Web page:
Iran is still on the FATF statement on [High Risk Jurisdictions Subject to a Call for Action] until the full Action Plan has been completed. The FATF will remain concerned with the terrorist financing risk emanating from Iran and the threat it poses to the international financial system until Iran implements the measures required to address the deficiencies identified with respect to countering terrorism-financing in the Action Plan. If Iran ratifies the Palermo and Terrorist Financing Conventions regarding the FATF standards, the FATF will decide on the next steps, including whether to suspend countermeasures.
What is FATF Grey Lists?
The Judicial Powers Under Increased Monitoring program is an initiative in collaboration with the FATF to address strategic deficiencies in member countries' regimes against money laundering and terrorist financing.
Countries that are identified as having such deficiencies are placed on the greylist, which subjects them to increased monitoring to ensure that they address the identified shortcomings within agreed time frames. To ensure progress, the FATF and FATF-style regional bodies (FSRBs) continue to monitor and report on the progress made in addressing these deficiencies.
It is important for FATF member countries to complete the identified jurisdictions and agreed action plans within the proposed timeframe. The FATF is open to receiving new commitments from countries that have not fulfilled their previous commitments, such as Iran. However, if these commitments are not met, the FATF may impose sanctions.
In addition to monitoring existing greylisted countries, the FATF also reviews other jurisdictions with strategic deficiencies in their regimes to combat money laundering, terrorist financing, and the financing of the spread of arms. FATF aims to ensure the integrity of the international financial system and protect against the risks posed by financial crimes.
Countries on the FATF Grey List
Although the grey list is constantly updated, the most recent countries on the grey list are Albania, Barbados, Burkina Faso, Cayman Islands, Democratic Republic of Congo, Gibraltar, Haiti, Jamaica, Jordan, Mali, Mozambique, Nigeria, Panama, Philippines, Senegal, South Africa, South Sudan, Syria, Tanzania, Türkiye, Uganda, United Arab Emirates, Yemen.
The Significance of FATF Blacklists and Grey Lists Check
FATF Blacklists and Greylists Check is an essential process that involves identifying and monitoring countries with strategic deficiencies in their anti-money laundering and counter-terrorist financing regimes.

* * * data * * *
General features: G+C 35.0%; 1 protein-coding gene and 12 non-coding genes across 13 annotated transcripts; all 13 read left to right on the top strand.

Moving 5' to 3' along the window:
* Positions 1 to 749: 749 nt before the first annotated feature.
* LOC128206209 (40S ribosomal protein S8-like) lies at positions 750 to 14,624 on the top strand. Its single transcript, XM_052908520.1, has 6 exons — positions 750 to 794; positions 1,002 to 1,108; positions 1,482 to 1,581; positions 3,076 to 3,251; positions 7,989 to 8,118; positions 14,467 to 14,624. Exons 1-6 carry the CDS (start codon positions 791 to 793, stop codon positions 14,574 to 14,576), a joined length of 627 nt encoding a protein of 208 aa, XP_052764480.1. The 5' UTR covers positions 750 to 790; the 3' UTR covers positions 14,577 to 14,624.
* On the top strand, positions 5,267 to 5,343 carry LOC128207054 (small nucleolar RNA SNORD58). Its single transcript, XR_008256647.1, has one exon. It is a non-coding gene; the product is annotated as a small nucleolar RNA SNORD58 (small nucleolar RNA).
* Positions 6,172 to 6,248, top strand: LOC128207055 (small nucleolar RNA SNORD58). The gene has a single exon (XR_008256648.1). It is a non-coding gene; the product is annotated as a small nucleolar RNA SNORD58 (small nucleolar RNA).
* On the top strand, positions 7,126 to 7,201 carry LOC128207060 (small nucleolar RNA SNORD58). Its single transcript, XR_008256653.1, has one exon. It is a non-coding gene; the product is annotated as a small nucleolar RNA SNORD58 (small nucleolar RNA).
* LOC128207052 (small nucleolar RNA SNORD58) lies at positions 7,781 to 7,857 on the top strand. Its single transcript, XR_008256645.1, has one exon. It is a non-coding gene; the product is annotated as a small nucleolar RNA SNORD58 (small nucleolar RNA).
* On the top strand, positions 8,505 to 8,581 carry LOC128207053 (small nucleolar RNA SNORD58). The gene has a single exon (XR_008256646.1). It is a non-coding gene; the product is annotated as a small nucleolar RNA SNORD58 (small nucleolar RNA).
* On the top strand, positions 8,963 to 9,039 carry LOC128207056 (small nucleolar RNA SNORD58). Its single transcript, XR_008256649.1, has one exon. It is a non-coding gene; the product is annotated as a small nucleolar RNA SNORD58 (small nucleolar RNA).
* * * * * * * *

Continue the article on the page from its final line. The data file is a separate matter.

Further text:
The FATF Blacklist, also known as the "Non-Cooperative Countries or Territories" (NCCT) list, identifies countries considered inadequate in their money laundering and counter-financing of terrorism regimes. When a country is placed on the FATF Blacklist, it is subject to economic sanctions by member countries. Currently, North Korea and Iran are the only countries on the FATF Blacklist.
On the other hand, the FATF Greylist, also known as the "High-Risk Jurisdictions Under Increased Monitoring" list, identifies countries with strategic deficiencies in their anti-money laundering and counter-terrorist financing regimes but have committed to addressing these deficiencies. Countries on the Greylist are subject to increased monitoring and must handle their weaknesses within the agreed time frames.
The FATF Blacklists and Greylists Check is essential because it helps to protect the international financial system from money laundering, terrorist financing, and other related threats. FATF encourages these countries to take necessary steps to address the shortcomings and comply with the FATF Standards by identifying countries with strategic deficiencies in their AML/CFT regimes.
Moreover, the FATF Blacklists and Greylists Check guides financial institutions and other stakeholders on the risks of doing business with countries on the Blacklist or Greylist. Financial institutions are required to exercise enhanced due diligence when dealing with countries on the Greylist and apply counter-measures, including targeted economic sanctions, under applicable United Nations Security Council Resolutions, to protect their financial sectors from money laundering, financing of terrorism, and proliferation financing risks emanating from countries on the Blacklist.